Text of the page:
In addition, the seventh NFC Award altered the formula for horizontal distribution of resources among provinces from population-based to multiple parameters including population, poverty, inverse population density and revenue collection. The justification for the first three parameters is consistent with Articles 160 to 164 read with Articles 37 and 38 encouraging equitable distribution of resources but not revenue generation/collection which is a de-equaliser. To give more resources to provinces that collected more revenue is to reward richer provinces with additional resources thus accentuating disparities in development between provinces.

Overall, the reduction in the federal share has seriously constrained its ability to respond to unexpected expenditure needs of national importance or to assist provinces. It has contributed to the persistent federal budget deficit, rising debt and debt service thus reducing available resources for development and security purposes. With 57.9pc of tax revenue going to the provinces, federal efforts to raise revenue for the federal budget needed to be substantially larger. This has resulted in an increase of tax burden on existing taxpayers and businesses with adverse consequences for tax compliance and loss of competitiveness, contributing to the severe balance of payments crisis. The decisions of the Fiscal Coordination Committee to synchronise fiscal policy coordination and budget implementation between the federation and provinces are legally non-binding and have not always been implemented.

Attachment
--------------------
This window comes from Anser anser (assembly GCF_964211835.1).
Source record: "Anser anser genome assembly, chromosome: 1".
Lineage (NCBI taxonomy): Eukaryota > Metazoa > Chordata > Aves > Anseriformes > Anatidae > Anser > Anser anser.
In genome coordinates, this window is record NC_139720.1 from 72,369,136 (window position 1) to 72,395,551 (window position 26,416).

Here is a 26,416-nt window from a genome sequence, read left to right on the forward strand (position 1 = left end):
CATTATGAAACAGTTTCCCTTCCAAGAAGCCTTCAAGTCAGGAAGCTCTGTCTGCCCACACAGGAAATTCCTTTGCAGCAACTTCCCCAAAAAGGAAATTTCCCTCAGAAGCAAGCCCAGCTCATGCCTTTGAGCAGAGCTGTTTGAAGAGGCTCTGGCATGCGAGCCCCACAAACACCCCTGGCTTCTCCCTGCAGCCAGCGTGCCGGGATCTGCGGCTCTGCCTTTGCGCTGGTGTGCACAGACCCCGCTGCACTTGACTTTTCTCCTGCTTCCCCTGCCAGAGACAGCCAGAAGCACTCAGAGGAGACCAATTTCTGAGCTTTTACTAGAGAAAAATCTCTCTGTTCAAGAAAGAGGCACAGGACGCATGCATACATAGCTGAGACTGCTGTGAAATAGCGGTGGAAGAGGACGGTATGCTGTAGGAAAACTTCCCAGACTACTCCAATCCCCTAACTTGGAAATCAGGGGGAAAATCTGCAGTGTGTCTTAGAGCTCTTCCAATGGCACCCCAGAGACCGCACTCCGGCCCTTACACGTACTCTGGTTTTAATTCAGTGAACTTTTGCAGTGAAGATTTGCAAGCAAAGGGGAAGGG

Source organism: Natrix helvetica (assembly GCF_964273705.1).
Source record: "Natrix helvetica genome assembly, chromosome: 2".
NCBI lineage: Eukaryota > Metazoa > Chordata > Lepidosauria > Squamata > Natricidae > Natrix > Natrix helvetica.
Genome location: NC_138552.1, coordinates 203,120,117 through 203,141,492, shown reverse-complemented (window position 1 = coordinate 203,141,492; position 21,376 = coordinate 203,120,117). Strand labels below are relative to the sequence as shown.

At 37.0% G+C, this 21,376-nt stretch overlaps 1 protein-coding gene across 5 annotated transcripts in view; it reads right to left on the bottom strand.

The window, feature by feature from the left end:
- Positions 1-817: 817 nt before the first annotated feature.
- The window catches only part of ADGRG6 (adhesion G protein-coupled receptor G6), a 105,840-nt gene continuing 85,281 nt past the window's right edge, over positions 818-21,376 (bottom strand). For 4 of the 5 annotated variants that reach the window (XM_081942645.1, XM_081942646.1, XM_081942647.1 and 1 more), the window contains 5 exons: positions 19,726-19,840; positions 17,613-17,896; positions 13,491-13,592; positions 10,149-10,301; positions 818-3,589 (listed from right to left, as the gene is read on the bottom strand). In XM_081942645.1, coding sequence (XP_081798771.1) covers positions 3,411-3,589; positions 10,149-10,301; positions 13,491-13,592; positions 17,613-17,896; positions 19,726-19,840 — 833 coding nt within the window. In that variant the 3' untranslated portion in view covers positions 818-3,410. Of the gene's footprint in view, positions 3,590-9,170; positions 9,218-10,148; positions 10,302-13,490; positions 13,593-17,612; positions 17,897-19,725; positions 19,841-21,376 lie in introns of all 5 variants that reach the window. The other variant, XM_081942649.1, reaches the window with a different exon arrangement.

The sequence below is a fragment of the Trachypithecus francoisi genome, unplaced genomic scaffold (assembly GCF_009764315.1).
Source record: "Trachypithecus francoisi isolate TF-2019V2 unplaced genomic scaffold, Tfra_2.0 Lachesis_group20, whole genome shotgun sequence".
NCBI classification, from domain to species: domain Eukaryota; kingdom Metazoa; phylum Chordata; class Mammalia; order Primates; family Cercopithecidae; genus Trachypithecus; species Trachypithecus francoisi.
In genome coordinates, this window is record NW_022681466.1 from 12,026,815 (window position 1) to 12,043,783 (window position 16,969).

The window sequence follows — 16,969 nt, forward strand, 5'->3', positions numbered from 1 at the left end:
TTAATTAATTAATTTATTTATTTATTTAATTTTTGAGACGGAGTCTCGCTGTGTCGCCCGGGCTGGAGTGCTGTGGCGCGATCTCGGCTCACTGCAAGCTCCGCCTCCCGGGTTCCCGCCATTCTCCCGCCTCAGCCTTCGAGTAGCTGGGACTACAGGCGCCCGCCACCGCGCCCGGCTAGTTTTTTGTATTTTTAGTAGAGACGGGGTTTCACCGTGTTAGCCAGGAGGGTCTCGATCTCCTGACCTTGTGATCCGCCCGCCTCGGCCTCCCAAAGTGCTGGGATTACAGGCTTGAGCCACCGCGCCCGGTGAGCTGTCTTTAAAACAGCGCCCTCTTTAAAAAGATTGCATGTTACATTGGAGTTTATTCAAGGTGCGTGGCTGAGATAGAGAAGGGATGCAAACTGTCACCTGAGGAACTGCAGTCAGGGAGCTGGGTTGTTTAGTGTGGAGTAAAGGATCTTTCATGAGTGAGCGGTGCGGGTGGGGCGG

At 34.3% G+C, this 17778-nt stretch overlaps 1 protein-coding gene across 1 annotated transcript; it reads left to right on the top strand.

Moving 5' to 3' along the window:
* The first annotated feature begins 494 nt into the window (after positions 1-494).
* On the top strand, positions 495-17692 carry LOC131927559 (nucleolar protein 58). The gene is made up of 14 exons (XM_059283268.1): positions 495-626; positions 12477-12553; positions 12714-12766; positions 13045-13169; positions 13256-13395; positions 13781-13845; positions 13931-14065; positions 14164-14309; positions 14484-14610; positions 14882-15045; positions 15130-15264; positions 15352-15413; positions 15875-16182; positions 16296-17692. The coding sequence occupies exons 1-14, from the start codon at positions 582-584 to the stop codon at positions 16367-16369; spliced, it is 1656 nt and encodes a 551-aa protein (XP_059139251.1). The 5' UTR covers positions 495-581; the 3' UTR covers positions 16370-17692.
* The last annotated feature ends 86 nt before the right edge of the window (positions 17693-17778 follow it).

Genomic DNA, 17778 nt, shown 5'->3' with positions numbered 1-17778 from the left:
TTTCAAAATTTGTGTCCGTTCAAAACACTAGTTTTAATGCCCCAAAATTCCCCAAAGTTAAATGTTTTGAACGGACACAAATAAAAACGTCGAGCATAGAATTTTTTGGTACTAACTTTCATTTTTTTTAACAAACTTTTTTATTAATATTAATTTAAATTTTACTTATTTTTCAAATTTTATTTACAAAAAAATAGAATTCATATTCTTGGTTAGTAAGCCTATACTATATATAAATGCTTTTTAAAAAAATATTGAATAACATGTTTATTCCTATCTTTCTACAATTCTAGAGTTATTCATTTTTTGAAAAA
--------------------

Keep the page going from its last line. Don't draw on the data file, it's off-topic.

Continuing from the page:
The seventh NFC does not address the issue of sharing the burden of financing joint responsibilities which remain with the federation, in particular public debt service of loans used for national projects. The award does not assign responsibility to provinces for line losses and circular debt of the electricity sector despite the unbundling of distribution companies into regional companies (DISCOs) which pose considerable claims to federal finances.

Apart from escaping additional expenditure responsibilities, provinces have failed to strengthen public financial management frameworks, thus provincial governments have vast resources but ineffective mechanisms to ensure fiscal discipline and accountability. In addition, the provincial demand for a larger share in divisible pool resources was rooted in the acute shortage of resources for local governments, yet fiscal decentralisation did not trickle down to local governments notwithstanding some progress in some provinces. And progress in improving basic social service delivery — one of the key economic justifications for fiscal decentralisation — has been mixed.

Post NFC, despite increased tax collection fiscal outcomes worsened. The federal budget deficit was higher despite being on a downward trajectory in the previous three years. Lack of resources with the federal government may have also contributed to a number of related fiscal imbalances in the power sector manifest in the circular debt and pending refunds to exporters, both of which further eroded competitiveness, restricted growth of the manufacturing sector with consequences for unemployment.

Thus the imbalances triggered by the seventh NFC Award directly and indirectly contributed to a range of macroeconomic problems and turned out to be an unmitigated disaster for the federation.

The writer formerly served at the IMF and as federal minister for commerce.